They are demanding that the government immediately supply them with houses, electricity, running water and flushing toilets.
“If the government could spend millions of rands and prepare for the World Cup so quickly, it’s a disgrace that people are still living in squalor in squatter camps,” Vusi Nkosi, a resident, said on Tuesday.24-Hour Security For SWC Teams
“The soccer means nothing to us because we won’t be able to watch it anyway, since we don’t have electricity. “This time we will fight and toyi-toyi like the ANC taught us.”
Over 6 000 people live in seven squatter camps in close proximity to each other in Mamelodi-East.
Riotous residents have been blockading Tsamaya Road, Hector Peterson Street and Hans Strijdom Avenue with burning tyres and rubbish since 20:00 on Monday.
Meanwhile England and other countries at this year’s Soccer World Cup have been promised 24-hour surveillance at their hotels and will have their team bus swept for explosives.
Security around Fabio Capello’s squad has been highlighted by an apparent secret recording of conversations between England players and coaches before the Egypt friendly at Wembley last week.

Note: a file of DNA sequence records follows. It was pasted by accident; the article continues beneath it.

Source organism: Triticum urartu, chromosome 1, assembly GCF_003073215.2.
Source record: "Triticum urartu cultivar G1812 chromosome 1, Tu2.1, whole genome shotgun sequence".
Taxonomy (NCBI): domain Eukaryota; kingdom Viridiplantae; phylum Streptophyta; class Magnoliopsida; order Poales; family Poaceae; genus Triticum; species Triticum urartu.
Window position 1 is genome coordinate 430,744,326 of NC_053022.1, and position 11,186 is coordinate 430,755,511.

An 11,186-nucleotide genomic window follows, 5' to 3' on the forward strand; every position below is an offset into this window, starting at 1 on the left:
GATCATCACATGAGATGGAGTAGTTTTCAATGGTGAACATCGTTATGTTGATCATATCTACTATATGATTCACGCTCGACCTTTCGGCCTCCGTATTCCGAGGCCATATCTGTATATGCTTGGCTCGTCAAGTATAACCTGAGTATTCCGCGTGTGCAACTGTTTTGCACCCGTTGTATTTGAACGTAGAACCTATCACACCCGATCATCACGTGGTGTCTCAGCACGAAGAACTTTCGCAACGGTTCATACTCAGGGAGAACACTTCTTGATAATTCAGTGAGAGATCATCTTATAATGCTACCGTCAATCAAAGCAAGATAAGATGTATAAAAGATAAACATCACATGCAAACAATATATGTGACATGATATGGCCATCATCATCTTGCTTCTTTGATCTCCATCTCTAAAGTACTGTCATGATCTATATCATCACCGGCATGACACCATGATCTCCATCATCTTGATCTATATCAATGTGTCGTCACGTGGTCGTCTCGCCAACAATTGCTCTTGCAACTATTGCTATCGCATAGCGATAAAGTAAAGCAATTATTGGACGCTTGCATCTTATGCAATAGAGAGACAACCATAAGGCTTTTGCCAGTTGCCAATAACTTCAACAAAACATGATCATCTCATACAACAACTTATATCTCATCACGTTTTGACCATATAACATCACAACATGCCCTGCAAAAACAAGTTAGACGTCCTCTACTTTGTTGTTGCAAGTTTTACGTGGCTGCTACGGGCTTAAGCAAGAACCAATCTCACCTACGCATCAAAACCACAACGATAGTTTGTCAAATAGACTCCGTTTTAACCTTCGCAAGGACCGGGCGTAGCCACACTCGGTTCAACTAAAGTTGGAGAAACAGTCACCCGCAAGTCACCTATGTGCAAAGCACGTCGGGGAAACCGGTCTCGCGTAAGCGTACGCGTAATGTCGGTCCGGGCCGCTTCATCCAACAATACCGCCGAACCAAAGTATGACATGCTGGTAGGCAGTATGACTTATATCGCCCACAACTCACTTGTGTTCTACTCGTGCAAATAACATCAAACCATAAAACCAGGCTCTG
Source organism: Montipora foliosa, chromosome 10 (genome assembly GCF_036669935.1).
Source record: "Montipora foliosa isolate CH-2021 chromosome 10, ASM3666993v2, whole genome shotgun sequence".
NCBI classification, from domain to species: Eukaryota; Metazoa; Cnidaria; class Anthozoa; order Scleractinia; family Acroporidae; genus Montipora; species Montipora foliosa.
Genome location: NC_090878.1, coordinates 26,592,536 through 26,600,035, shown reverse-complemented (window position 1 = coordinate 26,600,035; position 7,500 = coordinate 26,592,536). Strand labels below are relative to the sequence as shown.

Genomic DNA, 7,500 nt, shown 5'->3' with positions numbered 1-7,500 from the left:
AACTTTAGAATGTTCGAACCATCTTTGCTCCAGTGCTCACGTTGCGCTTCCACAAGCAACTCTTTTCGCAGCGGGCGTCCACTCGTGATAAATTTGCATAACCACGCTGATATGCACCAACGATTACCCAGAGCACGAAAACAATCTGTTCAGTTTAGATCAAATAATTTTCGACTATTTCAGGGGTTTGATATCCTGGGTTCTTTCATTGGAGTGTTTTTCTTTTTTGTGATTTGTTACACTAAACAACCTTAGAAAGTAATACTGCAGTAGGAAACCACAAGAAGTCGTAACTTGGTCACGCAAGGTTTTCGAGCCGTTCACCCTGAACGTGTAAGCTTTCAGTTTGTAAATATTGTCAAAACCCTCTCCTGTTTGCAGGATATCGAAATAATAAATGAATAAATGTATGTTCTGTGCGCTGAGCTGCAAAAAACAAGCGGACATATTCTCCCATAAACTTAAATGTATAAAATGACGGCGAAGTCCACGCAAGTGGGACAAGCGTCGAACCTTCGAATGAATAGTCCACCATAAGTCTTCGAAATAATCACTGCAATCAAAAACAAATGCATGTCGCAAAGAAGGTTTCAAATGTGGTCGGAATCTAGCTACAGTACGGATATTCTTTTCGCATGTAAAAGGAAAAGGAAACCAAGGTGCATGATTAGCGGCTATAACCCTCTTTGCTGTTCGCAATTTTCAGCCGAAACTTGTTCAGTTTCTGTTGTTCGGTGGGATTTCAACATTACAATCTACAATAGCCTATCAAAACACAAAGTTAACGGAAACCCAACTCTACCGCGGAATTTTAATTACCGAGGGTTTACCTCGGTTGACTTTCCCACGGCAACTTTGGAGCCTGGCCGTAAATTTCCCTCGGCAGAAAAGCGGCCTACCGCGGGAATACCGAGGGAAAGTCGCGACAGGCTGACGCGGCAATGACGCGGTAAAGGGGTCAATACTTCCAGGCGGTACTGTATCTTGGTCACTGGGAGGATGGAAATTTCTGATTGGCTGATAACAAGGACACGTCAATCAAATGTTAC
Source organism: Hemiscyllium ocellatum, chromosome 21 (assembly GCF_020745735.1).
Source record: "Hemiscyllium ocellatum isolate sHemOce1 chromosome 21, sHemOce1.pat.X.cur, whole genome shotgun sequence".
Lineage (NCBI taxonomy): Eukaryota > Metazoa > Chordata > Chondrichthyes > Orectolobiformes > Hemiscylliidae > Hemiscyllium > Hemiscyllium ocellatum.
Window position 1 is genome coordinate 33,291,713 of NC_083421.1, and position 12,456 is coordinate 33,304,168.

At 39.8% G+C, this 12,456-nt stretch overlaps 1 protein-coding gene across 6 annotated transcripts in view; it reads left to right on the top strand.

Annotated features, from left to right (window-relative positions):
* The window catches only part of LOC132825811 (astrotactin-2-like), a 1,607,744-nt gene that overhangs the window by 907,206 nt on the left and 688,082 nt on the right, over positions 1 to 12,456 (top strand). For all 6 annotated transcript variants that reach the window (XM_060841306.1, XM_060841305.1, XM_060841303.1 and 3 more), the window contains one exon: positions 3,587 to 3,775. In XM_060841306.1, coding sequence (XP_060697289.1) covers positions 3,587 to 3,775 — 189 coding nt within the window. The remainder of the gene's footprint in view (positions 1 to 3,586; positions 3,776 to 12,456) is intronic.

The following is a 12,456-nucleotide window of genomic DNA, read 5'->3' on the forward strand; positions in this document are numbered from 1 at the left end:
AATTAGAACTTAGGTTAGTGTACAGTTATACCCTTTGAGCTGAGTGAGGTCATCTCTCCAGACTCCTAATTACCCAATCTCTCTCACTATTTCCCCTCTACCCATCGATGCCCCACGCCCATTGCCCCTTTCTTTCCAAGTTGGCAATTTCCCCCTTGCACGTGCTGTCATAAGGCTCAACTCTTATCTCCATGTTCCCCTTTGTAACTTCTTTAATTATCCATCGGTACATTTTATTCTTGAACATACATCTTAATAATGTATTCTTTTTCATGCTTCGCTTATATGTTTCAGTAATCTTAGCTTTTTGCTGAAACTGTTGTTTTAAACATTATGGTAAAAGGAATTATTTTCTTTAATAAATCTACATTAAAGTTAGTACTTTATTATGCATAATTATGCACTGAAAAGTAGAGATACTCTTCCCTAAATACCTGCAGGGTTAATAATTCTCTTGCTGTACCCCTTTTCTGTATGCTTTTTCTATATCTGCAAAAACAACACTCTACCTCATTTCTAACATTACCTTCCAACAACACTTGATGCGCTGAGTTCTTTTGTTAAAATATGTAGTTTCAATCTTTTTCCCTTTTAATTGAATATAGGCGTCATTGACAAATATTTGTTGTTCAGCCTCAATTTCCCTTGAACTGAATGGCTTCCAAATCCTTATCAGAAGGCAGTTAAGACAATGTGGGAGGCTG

At a recent summit held by FIFA, the 2010 Local Organising Committee told security chiefs from every country about the measures that will be taken to ensure their players are safe.
They were given a dossier of information, a copy of which has been seen by Press Association Sport, that read: “The enthusiasm of some fans, ever present nature of international terrorism and intensely competitive nature of the World Cup necessitates that the Organising Committee and Government should ensure that the most effective methods of team security are implemented.”
Teams will have their own training bases – England’s is at Royal Bafokeng Sports Campus near Rustenburg – then will stay at “Venue Specific Team Hotels” before matches.
FIFA have promised that “the security services will monitor the floors occupied by the team on a 24-hour basis” and “cameras will be installed in the passages of the dedicated floors of the hotel”.
FIFA have also given reassurances about travel to and from matches.
The document read: “Team buses will be checked and cleared on site by SAPS (South African Police Service) Explosive Unit before each journey.” SAPA